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Taking the Axe to Unilever's hypocrisy


By Jennifer Wells

The Toronto Star
November 28, 2007

Rye Clifton, emailing from Richmond, Va., explains that his intention was to "add to the conversation that was already happening online."

So let's get in on that.

The "conversation" was spurred by Dove's Onslaught, a viral video I wrote about last month. You may remember it: a sweet-faced pre-teen is seen crossing the street with her school chums, just a regular backpack-toting gaggle of girls.

Such innocence is juxtaposed against rapid-fire images of skin elixirs and cellulite suckers and breast fluffers and yo-yo diets. The video's simple tag line: "Talk to your daughter before the beauty industry does."

Studied in isolation, the film is a powerful assault on the beauty trade. Except that Dove, owned by the giant multinational Unilever, is the beauty industry, pushers of Slim-Fast and Axe body products for men and, through its subsidiary in India, the Fair & Lovely line of skin lighteners, which equate empowerment with fair complexions.

It was the contradiction between the virtue of the Dove campaign, which aims to illustrate "the destructive impact images of unattainable perfection can have," and the raunchier Axe identity that got Rye Clifton thinking. A strategic planner by trade, Clifton describes himself as a guy who has always enjoyed making films and taking pictures. So he took the front end of the Onslaught video and seamlessly appended to it a series of Axe promo images.

Should you be unaware, the women who push Axe body wash and body spray and other Axe body products are sleek and buxom and tiny waisted and fond of such extracurricular pursuits as pole grinding. The very sort of image that Dove decries.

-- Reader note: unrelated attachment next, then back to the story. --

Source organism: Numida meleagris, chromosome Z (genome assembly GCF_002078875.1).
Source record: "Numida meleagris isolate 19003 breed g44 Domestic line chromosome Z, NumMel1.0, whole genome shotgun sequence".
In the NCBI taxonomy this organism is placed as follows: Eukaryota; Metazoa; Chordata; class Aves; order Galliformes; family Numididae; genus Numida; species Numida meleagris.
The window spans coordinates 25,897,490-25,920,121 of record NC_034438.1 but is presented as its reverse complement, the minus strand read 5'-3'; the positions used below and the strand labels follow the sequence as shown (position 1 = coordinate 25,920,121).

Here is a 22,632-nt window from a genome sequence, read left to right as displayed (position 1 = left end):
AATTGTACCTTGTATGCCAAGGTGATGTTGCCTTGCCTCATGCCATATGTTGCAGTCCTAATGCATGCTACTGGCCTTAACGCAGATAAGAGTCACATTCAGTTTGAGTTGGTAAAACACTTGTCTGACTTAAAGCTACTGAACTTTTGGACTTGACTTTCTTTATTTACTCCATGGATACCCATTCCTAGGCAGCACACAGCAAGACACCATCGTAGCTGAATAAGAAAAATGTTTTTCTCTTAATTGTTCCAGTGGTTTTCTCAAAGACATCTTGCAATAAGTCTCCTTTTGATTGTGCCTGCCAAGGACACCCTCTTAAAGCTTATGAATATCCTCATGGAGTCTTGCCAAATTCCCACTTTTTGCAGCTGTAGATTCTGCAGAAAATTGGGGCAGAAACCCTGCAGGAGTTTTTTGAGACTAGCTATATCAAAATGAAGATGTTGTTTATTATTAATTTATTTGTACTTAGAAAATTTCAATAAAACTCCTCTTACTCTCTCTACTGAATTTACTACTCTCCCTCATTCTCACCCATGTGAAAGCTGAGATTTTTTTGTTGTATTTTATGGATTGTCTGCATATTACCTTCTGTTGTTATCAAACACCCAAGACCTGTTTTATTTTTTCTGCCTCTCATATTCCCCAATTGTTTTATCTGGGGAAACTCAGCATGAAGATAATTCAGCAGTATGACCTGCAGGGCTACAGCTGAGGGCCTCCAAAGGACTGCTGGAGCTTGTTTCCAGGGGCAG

The kicker to the Clifton video is the mimicking tag line: "Talk to your daughter before Unilever does."

Psychologist Susan Linn, director and co-founder of the Boston-based Campaign for a Commercial-Free Childhood, says it's important for the public to understand that one company rules over both brands.

"There's an inherent hypocrisy in promoting the well-being of girls with one product and promoting degrading sexualized stereotypes with another," she says.

Unilever does not accept Linn's characterization of the Axe ads.

"I think it is inherently and absolutely clear that the Axe campaign is all around poking fun," says Geoff Craig, vice-president and general manager of brand building for Unilever Canada. "It's a spoof of the mating game, and people view it exactly as such, quite frankly."

Do we? In Clifton's film, a sleek female bikinied huntress trails an Axe-scented male in the company of hundreds of her tribe and her own supranatural, gravity-defying breasts. The ad line: "Spray more, get more. The Axe effect."

The Campaign for a Commercial-Free Childhood has launched an "Ax the Axe campaign" letter-writing drive demanding that Unilever ditch its ads. Linn says her organization has heard nothing from Unilever headquarters directly, and that it has received about 2,500 letters directed to Unilever.

Last night, the Dove Campaign for Real Beauty launched an online "diary" reality show featuring four young American women poised to answer questions from other young women on issues of self-esteem. The show joins the workshops and mentoring programs that Dove has funded in the hopes of accomplishing the lofty goal of bringing "societal change" to modern perceptions of beauty.

Unilever could broadly align itself with that. Or it could pretend, as it has before, that Dove exists in isolation.

At Unilever Canada, Geoff Craig says the company is happy to provoke debate. Chat lines. Blogs. The conversation is getting rolling in many places. Rye Clifton has done his bit. Now it's over to you.



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